Monday, May 22, 2017

Book Review: Castles of Steel

Castles of Steel: Britain, Germany, and the Winning of the Great War at Sea
Robert Massie

I've recommended Robert Massie's book Dreadnought a couple of times in these electrons. I particularly like its biography-based structure. Starting in the mid-19th century, every chapter of Dreadnought focuses on one or two people, gives them a wonderfully vivid biography, and uses them to move the story forward by a few years. It follows these interleaved lives right up to the eve of World War I.

Castles of Steel is the follow-up. It must have been a much harder book to write. The leapfrogging-biographies approach works brilliantly over a period of decades; there's not so much scope for it in just four years. Not only that, Massie had to deal with the fact that very many of the actors from Dreadnought return prominently in Castles of Steel: do you reintroduce them for new readers at the risk of boring the returnees, or do you carry boldly forward and risk leaving the new readers behind?

But the biggest challenge for Castles of Steel is that there's a lot of nothing happening. Most naval histories of World War I focus on the German submarine campaign. That's because the U-boat war was strategically vital (as it would be in World War II), and encompassed a lot of action. By contrast, the surface-ship war consisted of a few small actions, one very large but inconclusive battle, some side-shows such as Gallipoli, and an enormous amount of shadow-boxing.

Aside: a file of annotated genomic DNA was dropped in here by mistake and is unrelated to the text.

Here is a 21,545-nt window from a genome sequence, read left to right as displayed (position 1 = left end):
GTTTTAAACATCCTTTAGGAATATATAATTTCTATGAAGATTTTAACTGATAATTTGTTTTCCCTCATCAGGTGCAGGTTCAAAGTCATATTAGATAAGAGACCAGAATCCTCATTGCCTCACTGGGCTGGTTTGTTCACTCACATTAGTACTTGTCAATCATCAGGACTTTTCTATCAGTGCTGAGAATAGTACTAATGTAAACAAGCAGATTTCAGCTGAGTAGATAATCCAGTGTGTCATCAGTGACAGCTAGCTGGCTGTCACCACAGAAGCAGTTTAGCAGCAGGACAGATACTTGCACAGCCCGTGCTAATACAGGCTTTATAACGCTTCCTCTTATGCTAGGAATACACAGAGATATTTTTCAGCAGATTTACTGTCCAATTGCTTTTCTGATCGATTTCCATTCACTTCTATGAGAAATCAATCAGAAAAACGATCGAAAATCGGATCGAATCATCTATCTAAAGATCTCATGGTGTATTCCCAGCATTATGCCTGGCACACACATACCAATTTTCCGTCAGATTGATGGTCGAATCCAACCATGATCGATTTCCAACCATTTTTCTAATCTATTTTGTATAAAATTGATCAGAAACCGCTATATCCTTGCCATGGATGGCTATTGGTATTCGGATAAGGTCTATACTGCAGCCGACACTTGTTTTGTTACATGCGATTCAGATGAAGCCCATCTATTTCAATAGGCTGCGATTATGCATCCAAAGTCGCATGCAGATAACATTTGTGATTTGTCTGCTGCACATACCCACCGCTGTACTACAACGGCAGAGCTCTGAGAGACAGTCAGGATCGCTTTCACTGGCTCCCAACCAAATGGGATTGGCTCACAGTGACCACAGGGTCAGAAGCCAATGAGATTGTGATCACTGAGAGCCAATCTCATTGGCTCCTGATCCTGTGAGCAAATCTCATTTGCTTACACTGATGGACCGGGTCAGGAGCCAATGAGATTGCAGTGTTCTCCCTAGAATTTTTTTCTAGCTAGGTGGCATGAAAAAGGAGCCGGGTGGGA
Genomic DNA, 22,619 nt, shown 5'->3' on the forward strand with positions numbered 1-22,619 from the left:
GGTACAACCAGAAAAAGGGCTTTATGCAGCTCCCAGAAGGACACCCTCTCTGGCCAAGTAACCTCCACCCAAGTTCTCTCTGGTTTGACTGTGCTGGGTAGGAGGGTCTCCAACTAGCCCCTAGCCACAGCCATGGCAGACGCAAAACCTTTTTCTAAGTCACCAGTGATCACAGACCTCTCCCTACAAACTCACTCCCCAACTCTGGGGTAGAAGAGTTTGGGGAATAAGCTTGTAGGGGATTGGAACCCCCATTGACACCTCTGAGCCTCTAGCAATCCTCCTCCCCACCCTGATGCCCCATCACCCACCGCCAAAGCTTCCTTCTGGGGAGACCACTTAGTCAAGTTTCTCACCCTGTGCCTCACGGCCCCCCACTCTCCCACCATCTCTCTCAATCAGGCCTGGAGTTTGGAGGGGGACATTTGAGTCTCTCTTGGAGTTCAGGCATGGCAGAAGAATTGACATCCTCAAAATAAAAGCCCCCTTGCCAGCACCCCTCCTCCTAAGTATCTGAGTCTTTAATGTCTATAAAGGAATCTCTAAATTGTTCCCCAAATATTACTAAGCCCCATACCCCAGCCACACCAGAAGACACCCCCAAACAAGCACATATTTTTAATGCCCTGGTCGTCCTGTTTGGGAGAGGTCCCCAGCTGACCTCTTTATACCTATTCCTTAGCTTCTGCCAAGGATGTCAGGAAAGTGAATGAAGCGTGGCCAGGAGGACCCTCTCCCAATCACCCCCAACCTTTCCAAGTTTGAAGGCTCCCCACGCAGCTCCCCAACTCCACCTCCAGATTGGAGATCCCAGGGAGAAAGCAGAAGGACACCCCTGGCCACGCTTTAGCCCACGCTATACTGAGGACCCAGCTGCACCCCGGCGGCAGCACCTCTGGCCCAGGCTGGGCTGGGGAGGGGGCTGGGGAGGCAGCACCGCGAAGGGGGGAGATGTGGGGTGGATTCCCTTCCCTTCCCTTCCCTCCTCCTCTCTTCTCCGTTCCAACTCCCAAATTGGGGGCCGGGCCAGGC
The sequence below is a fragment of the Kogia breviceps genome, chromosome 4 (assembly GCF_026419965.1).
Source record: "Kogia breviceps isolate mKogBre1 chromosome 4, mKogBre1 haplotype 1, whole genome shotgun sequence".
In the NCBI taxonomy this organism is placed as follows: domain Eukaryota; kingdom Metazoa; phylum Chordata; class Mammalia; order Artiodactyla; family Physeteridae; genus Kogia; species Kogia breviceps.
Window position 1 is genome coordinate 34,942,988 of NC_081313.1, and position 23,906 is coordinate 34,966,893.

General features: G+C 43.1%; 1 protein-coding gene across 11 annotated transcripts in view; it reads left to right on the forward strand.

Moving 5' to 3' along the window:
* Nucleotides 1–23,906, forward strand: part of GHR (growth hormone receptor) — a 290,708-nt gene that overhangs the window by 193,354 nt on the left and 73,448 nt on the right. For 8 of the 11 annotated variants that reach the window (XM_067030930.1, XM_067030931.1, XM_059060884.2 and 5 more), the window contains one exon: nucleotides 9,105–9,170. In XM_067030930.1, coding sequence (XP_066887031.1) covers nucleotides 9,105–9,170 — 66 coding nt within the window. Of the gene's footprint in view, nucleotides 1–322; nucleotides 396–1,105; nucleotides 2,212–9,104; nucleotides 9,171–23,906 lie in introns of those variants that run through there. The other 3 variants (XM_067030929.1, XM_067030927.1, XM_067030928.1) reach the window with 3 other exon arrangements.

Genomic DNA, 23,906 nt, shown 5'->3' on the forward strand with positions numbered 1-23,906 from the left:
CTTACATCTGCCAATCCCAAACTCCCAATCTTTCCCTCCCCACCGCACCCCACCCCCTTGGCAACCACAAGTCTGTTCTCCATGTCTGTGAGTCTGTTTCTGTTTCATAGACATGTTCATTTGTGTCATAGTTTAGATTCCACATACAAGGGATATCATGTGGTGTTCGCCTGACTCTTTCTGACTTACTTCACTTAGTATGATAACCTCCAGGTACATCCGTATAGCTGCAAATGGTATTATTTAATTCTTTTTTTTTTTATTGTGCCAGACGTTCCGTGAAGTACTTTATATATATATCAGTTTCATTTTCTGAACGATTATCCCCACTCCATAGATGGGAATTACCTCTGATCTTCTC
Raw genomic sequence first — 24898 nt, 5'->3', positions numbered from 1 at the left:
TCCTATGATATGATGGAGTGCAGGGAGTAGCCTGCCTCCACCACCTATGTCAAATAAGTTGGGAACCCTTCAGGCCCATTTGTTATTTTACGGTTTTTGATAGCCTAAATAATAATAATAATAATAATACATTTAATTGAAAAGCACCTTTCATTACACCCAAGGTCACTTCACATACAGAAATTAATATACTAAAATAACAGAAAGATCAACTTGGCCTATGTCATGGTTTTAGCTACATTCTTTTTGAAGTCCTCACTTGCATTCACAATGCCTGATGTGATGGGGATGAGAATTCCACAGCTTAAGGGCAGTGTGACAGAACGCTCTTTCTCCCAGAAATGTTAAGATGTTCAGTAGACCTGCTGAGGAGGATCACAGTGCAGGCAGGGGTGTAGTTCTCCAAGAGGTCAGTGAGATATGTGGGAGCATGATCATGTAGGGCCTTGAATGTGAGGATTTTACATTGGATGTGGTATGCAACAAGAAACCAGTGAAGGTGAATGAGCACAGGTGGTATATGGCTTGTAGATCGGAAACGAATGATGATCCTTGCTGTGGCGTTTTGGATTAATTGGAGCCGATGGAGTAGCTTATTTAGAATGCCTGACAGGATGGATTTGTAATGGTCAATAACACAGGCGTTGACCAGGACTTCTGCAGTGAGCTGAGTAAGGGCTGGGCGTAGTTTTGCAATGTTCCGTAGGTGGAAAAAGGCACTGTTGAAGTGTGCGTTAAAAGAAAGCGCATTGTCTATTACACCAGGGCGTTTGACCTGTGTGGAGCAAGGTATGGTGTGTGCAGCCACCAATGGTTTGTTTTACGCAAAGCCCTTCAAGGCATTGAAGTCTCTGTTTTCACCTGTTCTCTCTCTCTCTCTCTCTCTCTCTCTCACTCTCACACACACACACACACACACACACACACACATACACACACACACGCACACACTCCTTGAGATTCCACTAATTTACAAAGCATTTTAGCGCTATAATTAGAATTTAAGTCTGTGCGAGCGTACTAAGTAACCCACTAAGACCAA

All true, and yet Castles of Steel is gripping. It's an absolute textbook case of how genuinely great writing can make all the difference. In Massie's telling, this isn't shadow-boxing; it's fencing. The British fleet was larger, but preserving it was a matter of life and death--without it, the seas would have been swept clear of British shipping, and the nation would have starved. The German fleet had a protected anchorage, but it couldn't come out without risking annihilation. Massie turns these facts into a kind of naval chess game, while keeping the main strategic narrative firmly in view the whole time, move and countermove, personality vs. personality, feint and thrust, all leading up to and illuminating the book's twin climaxes: the Battle of Jutland and Germany's final desperate resort to unrestricted submarine warfare--the latter, ultimately, a tragic decision, as it brought the U.S. into the war. The description of Jutland, in particular, is almost movie-like in its pacing, clarity, and tension.

It's probably better to read Dreadnought first; its people-oriented narrative is hard to beat, and it provides context that you'll otherwise miss. Also, these are not small books; they're each about four inches thick. If you have even a slight interest in the subject, don't let that stop you. And if you don't . . . I challenge you to pick up Dreadnought and read the first few chapters. You may get hooked.

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